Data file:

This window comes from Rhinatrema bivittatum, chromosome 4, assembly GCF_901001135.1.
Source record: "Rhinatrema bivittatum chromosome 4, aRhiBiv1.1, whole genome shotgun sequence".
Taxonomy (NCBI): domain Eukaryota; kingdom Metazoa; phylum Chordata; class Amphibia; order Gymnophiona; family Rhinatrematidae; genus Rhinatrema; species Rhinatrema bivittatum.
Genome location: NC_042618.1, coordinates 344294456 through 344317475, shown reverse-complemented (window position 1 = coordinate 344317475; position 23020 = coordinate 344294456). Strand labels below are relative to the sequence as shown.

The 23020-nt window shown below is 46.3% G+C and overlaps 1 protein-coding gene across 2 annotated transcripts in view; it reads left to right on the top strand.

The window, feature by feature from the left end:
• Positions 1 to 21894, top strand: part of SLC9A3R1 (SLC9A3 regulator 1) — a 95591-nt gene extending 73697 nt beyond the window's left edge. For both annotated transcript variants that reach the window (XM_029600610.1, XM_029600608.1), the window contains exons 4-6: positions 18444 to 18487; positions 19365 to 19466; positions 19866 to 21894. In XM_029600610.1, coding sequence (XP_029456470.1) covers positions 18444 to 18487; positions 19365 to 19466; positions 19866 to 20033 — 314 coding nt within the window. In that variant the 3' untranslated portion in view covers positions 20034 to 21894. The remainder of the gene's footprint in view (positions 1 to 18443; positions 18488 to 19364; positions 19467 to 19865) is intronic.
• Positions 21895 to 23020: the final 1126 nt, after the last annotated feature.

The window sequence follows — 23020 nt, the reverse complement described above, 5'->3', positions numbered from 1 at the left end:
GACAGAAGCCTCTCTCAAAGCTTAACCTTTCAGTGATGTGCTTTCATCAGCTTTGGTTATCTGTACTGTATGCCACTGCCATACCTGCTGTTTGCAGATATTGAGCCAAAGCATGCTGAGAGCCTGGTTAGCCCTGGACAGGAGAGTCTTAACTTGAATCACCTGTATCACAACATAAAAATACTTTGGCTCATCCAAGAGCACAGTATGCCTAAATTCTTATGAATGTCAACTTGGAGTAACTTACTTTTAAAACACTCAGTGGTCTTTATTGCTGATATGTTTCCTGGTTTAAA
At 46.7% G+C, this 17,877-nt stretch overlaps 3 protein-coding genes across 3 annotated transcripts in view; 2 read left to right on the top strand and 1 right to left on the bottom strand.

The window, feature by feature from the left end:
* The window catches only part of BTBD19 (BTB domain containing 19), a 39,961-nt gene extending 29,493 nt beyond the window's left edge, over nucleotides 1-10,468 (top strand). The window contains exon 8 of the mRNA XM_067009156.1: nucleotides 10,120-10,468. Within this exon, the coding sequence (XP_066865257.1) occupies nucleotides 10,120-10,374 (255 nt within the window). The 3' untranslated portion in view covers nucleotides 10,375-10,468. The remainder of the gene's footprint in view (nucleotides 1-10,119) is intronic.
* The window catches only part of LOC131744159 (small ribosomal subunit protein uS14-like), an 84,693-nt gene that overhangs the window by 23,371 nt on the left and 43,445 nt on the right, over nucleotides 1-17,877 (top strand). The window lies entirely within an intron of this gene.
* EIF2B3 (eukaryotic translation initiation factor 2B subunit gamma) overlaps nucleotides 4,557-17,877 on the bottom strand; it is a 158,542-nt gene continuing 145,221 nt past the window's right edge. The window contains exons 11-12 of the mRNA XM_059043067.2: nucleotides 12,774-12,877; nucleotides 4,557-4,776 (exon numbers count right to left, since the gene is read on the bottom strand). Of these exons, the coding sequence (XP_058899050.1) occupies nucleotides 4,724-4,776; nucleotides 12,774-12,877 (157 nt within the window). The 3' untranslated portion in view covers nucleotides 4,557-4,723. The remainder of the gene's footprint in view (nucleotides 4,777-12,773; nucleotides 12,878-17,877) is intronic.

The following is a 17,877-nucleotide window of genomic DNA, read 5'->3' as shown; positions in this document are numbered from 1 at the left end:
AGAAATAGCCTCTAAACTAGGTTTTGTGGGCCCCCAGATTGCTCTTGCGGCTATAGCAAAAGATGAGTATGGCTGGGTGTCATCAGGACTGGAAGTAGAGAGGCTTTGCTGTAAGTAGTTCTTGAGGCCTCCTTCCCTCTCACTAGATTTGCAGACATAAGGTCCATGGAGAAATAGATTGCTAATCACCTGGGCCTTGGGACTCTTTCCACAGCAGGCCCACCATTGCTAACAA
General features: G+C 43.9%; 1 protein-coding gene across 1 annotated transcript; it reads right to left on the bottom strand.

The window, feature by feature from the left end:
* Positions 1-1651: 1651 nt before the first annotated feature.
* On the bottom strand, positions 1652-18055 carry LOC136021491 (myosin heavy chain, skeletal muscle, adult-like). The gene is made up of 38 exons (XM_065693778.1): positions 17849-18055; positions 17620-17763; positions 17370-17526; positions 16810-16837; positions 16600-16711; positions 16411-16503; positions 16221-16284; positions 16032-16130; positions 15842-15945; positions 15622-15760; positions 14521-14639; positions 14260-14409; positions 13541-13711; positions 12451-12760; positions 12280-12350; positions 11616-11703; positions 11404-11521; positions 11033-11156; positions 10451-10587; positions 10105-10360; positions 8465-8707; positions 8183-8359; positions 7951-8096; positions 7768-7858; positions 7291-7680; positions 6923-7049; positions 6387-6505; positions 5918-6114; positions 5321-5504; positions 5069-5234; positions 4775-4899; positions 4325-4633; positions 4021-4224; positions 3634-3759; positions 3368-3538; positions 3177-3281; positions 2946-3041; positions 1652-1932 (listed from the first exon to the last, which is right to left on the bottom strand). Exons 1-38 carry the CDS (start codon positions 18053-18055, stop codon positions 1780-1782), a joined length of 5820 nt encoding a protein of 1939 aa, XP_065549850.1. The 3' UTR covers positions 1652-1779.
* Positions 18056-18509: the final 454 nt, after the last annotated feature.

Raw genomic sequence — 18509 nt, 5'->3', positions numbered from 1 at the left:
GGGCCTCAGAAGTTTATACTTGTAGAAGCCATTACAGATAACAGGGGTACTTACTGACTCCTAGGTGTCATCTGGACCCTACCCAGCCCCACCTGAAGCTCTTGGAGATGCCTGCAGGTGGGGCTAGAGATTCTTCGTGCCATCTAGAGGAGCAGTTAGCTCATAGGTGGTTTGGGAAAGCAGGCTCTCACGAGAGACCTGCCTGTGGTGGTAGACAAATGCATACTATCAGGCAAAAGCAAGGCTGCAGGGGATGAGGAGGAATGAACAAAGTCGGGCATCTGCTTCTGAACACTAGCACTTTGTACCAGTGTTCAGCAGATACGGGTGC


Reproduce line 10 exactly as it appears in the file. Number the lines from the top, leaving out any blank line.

GACAGAAGCCTCTCTCAAAGCTTAACCTTTCAGTGATGTGCTTTCATCAGCTTTGGTTATCTGTACTGTATGCCACTGCCATACCTGCTGTTTGCAGATATTGAGCCAAAGCATGCTGAGAGCCTGGTTAGCCCTGGACAGGAGAGTCTTAACTTGAATCACCTGTATCACAACATAAAAATACTTTGGCTCATCCAAGAGCACAGTATGCCTAAATTCTTATGAATGTCAACTTGGAGTAACTTACTTTTAAAACACTCAGTGGTCTTTATTGCTGATATGTTTCCTGGTTTAAA